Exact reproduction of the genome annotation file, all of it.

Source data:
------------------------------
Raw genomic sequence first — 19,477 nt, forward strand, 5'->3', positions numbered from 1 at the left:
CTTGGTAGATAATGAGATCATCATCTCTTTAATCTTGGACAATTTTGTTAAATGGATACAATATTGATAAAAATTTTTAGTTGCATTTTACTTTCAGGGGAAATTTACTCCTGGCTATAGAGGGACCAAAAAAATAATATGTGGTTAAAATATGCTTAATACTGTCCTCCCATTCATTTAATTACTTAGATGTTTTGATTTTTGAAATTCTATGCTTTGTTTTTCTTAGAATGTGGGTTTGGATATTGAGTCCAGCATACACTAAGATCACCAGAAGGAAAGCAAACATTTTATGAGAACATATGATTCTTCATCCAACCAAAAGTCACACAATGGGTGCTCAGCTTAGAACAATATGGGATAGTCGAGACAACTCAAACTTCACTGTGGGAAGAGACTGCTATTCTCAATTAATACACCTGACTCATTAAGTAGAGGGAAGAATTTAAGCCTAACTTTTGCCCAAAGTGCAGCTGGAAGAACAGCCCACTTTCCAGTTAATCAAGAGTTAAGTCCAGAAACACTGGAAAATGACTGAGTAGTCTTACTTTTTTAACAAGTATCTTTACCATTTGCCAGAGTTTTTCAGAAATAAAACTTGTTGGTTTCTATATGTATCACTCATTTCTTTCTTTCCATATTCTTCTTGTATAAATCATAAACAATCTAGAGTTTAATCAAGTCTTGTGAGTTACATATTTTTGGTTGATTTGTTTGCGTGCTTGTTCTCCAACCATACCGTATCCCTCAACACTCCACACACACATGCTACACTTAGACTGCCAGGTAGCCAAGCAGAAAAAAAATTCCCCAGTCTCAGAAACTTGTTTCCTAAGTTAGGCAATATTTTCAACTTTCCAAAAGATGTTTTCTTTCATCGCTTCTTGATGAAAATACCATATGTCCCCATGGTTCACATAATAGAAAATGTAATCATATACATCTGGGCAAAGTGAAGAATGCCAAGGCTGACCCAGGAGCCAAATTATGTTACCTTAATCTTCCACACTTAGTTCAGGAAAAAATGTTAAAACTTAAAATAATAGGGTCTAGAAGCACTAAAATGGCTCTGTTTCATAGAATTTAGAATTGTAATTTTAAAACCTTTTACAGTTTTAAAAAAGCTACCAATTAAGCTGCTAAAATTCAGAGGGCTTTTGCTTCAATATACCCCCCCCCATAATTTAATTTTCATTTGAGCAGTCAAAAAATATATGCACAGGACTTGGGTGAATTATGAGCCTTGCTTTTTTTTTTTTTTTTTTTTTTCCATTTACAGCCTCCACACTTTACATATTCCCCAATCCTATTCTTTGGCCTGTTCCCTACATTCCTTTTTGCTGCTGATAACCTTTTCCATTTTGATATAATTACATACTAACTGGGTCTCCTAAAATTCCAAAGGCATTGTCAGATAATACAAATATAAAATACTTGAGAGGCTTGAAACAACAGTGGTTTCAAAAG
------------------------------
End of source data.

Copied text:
Raw genomic sequence first — 19,477 nt, forward strand, 5'->3', positions numbered from 1 at the left:
CTTGGTAGATAATGAGATCATCATCTCTTTAATCTTGGACAATTTTGTTAAATGGATACAATATTGATAAAAATTTTTAGTTGCATTTTACTTTCAGGGGAAATTTACTCCTGGCTATAGAGGGACCAAAAAAATAATATGTGGTTAAAATATGCTTAATACTGTCCTCCCATTCATTTAATTACTTAGATGTTTTGATTTTTGAAATTCTATGCTTTGTTTTTCTTAGAATGTGGGTTTGGATATTGAGTCCAGCATACACTAAGATCACCAGAAGGAAAGCAAACATTTTATGAGAACATATGATTCTTCATCCAACCAAAAGTCACACAATGGGTGCTCAGCTTAGAACAATATGGGATAGTCGAGACAACTCAAACTTCACTGTGGGAAGAGACTGCTATTCTCAATTAATACACCTGACTCATTAAGTAGAGGGAAGAATTTAAGCCTAACTTTTGCCCAAAGTGCAGCTGGAAGAACAGCCCACTTTCCAGTTAATCAAGAGTTAAGTCCAGAAACACTGGAAAATGACTGAGTAGTCTTACTTTTTTAACAAGTATCTTTACCATTTGCCAGAGTTTTTCAGAAATAAAACTTGTTGGTTTCTATATGTATCACTCATTTCTTTCTTTCCATATTCTTCTTGTATAAATCATAAACAATCTAGAGTTTAATCAAGTCTTGTGAGTTACATATTTTTGGTTGATTTGTTTGCGTGCTTGTTCTCCAACCATACCGTATCCCTCAACACTCCACACACACATGCTACACTTAGACTGCCAGGTAGCCAAGCAGAAAAAAAATTCCCCAGTCTCAGAAACTTGTTTCCTAAGTTAGGCAATATTTTCAACTTTCCAAAAGATGTTTTCTTTCATCGCTTCTTGATGAAAATACCATATGTCCCCATGGTTCACATAATAGAAAATGTAATCATATACATCTGGGCAAAGTGAAGAATGCCAAGGCTGACCCAGGAGCCAAATTATGTTACCTTAATCTTCCACACTTAGTTCAGGAAAAAATGTTAAAACTTAAAATAATAGGGTCTAGAAGCACTAAAATGGCTCTGTTTCATAGAATTTAGAATTGTAATTTTAAAACCTTTTACAGTTTTAAAAAAGCTACCAATTAAGCTGCTAAAATTCAGAGGGCTTTTGCTTCAATATACCCCCCCCCATAATTTAATTTTCATTTGAGCAGTCAAAAAATATATGCACAGGACTTGGGTGAATTATGAGCCTTGCTTTTTTTTTTTTTTTTTTTTTTCCATTTACAGCCTCCACACTTTACATATTCCCCAATCCTATTCTTTGGCCTGTTCCCTACATTCCTTTTTGCTGCTGATAACCTTTTCCATTTTGATATAATTACATACTAACTGGGTCTCCTAAAATTCCAAAGGCATTGTCAGATAATACAAATATAAAATACTTGAGAGGCTTGAAACAACAGTGGTTTCAAAAG